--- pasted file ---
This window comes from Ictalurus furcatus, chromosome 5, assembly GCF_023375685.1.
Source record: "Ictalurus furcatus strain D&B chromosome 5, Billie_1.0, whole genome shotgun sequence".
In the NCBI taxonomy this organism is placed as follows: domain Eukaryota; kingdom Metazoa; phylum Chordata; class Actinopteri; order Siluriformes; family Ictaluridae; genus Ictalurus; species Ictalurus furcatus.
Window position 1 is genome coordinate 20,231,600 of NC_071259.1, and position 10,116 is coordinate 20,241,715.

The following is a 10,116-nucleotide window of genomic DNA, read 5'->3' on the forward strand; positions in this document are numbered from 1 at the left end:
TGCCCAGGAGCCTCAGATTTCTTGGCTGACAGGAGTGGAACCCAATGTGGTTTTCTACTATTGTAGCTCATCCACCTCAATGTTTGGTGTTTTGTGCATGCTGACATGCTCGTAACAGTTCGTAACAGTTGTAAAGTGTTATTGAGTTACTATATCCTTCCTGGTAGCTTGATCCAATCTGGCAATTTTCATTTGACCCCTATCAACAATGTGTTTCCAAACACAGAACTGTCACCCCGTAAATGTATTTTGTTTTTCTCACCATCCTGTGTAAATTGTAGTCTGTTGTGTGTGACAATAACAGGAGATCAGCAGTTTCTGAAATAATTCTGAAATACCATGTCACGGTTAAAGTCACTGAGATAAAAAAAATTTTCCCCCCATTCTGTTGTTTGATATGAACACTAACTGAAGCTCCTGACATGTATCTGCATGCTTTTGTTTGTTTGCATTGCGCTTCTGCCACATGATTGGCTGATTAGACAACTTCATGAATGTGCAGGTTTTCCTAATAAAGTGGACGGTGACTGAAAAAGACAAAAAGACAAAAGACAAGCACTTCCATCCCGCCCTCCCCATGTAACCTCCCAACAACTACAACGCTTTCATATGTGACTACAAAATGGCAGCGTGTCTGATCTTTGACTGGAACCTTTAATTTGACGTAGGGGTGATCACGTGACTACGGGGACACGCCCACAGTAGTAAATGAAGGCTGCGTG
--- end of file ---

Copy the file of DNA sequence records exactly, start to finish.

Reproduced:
This window comes from Ictalurus furcatus, chromosome 5, assembly GCF_023375685.1.
Source record: "Ictalurus furcatus strain D&B chromosome 5, Billie_1.0, whole genome shotgun sequence".
In the NCBI taxonomy this organism is placed as follows: domain Eukaryota; kingdom Metazoa; phylum Chordata; class Actinopteri; order Siluriformes; family Ictaluridae; genus Ictalurus; species Ictalurus furcatus.
Window position 1 is genome coordinate 20,231,600 of NC_071259.1, and position 10,116 is coordinate 20,241,715.

The following is a 10,116-nucleotide window of genomic DNA, read 5'->3' on the forward strand; positions in this document are numbered from 1 at the left end:
TGCCCAGGAGCCTCAGATTTCTTGGCTGACAGGAGTGGAACCCAATGTGGTTTTCTACTATTGTAGCTCATCCACCTCAATGTTTGGTGTTTTGTGCATGCTGACATGCTCGTAACAGTTCGTAACAGTTGTAAAGTGTTATTGAGTTACTATATCCTTCCTGGTAGCTTGATCCAATCTGGCAATTTTCATTTGACCCCTATCAACAATGTGTTTCCAAACACAGAACTGTCACCCCGTAAATGTATTTTGTTTTTCTCACCATCCTGTGTAAATTGTAGTCTGTTGTGTGTGACAATAACAGGAGATCAGCAGTTTCTGAAATAATTCTGAAATACCATGTCACGGTTAAAGTCACTGAGATAAAAAAAATTTTCCCCCCATTCTGTTGTTTGATATGAACACTAACTGAAGCTCCTGACATGTATCTGCATGCTTTTGTTTGTTTGCATTGCGCTTCTGCCACATGATTGGCTGATTAGACAACTTCATGAATGTGCAGGTTTTCCTAATAAAGTGGACGGTGACTGAAAAAGACAAAAAGACAAAAGACAAGCACTTCCATCCCGCCCTCCCCATGTAACCTCCCAACAACTACAACGCTTTCATATGTGACTACAAAATGGCAGCGTGTCTGATCTTTGACTGGAACCTTTAATTTGACGTAGGGGTGATCACGTGACTACGGGGACACGCCCACAGTAGTAAATGAAGGCTGCGTG